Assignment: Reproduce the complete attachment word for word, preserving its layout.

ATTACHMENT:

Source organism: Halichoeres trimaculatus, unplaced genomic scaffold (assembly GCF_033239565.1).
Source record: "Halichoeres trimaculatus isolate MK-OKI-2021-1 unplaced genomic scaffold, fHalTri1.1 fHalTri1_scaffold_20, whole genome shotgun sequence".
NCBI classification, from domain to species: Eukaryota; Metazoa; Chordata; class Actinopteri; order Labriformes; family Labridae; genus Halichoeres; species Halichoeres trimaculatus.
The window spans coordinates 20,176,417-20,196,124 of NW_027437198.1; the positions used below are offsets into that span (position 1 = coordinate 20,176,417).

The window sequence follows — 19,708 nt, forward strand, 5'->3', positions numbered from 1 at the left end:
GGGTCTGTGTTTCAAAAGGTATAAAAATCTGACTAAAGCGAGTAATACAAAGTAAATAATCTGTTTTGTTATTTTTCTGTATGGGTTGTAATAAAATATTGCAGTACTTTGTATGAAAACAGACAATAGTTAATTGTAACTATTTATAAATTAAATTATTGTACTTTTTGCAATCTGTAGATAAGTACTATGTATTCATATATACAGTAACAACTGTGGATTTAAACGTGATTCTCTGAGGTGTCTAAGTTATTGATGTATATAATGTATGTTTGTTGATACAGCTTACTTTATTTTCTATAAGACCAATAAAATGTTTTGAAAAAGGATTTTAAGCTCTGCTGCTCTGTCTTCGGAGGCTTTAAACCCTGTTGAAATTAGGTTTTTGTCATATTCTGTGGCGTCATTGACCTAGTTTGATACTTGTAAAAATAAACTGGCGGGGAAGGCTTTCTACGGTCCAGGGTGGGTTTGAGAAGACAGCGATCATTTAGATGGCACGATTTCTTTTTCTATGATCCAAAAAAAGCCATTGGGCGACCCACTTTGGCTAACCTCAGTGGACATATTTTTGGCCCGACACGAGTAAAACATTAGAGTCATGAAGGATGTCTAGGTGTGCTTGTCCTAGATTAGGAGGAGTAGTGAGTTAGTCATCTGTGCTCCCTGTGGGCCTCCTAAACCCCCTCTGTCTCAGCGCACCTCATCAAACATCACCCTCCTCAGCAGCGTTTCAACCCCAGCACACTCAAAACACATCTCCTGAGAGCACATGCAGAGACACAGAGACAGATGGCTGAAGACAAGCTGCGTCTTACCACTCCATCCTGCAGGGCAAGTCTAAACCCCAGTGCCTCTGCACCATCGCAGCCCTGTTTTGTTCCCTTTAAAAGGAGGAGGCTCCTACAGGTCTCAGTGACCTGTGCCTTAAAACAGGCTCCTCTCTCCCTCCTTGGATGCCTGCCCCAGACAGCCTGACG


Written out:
Source organism: Halichoeres trimaculatus, unplaced genomic scaffold (assembly GCF_033239565.1).
Source record: "Halichoeres trimaculatus isolate MK-OKI-2021-1 unplaced genomic scaffold, fHalTri1.1 fHalTri1_scaffold_20, whole genome shotgun sequence".
NCBI classification, from domain to species: Eukaryota; Metazoa; Chordata; class Actinopteri; order Labriformes; family Labridae; genus Halichoeres; species Halichoeres trimaculatus.
The window spans coordinates 20,176,417-20,196,124 of NW_027437198.1; the positions used below are offsets into that span (position 1 = coordinate 20,176,417).

The window sequence follows — 19,708 nt, forward strand, 5'->3', positions numbered from 1 at the left end:
GGGTCTGTGTTTCAAAAGGTATAAAAATCTGACTAAAGCGAGTAATACAAAGTAAATAATCTGTTTTGTTATTTTTCTGTATGGGTTGTAATAAAATATTGCAGTACTTTGTATGAAAACAGACAATAGTTAATTGTAACTATTTATAAATTAAATTATTGTACTTTTTGCAATCTGTAGATAAGTACTATGTATTCATATATACAGTAACAACTGTGGATTTAAACGTGATTCTCTGAGGTGTCTAAGTTATTGATGTATATAATGTATGTTTGTTGATACAGCTTACTTTATTTTCTATAAGACCAATAAAATGTTTTGAAAAAGGATTTTAAGCTCTGCTGCTCTGTCTTCGGAGGCTTTAAACCCTGTTGAAATTAGGTTTTTGTCATATTCTGTGGCGTCATTGACCTAGTTTGATACTTGTAAAAATAAACTGGCGGGGAAGGCTTTCTACGGTCCAGGGTGGGTTTGAGAAGACAGCGATCATTTAGATGGCACGATTTCTTTTTCTATGATCCAAAAAAAGCCATTGGGCGACCCACTTTGGCTAACCTCAGTGGACATATTTTTGGCCCGACACGAGTAAAACATTAGAGTCATGAAGGATGTCTAGGTGTGCTTGTCCTAGATTAGGAGGAGTAGTGAGTTAGTCATCTGTGCTCCCTGTGGGCCTCCTAAACCCCCTCTGTCTCAGCGCACCTCATCAAACATCACCCTCCTCAGCAGCGTTTCAACCCCAGCACACTCAAAACACATCTCCTGAGAGCACATGCAGAGACACAGAGACAGATGGCTGAAGACAAGCTGCGTCTTACCACTCCATCCTGCAGGGCAAGTCTAAACCCCAGTGCCTCTGCACCATCGCAGCCCTGTTTTGTTCCCTTTAAAAGGAGGAGGCTCCTACAGGTCTCAGTGACCTGTGCCTTAAAACAGGCTCCTCTCTCCCTCCTTGGATGCCTGCCCCAGACAGCCTGACG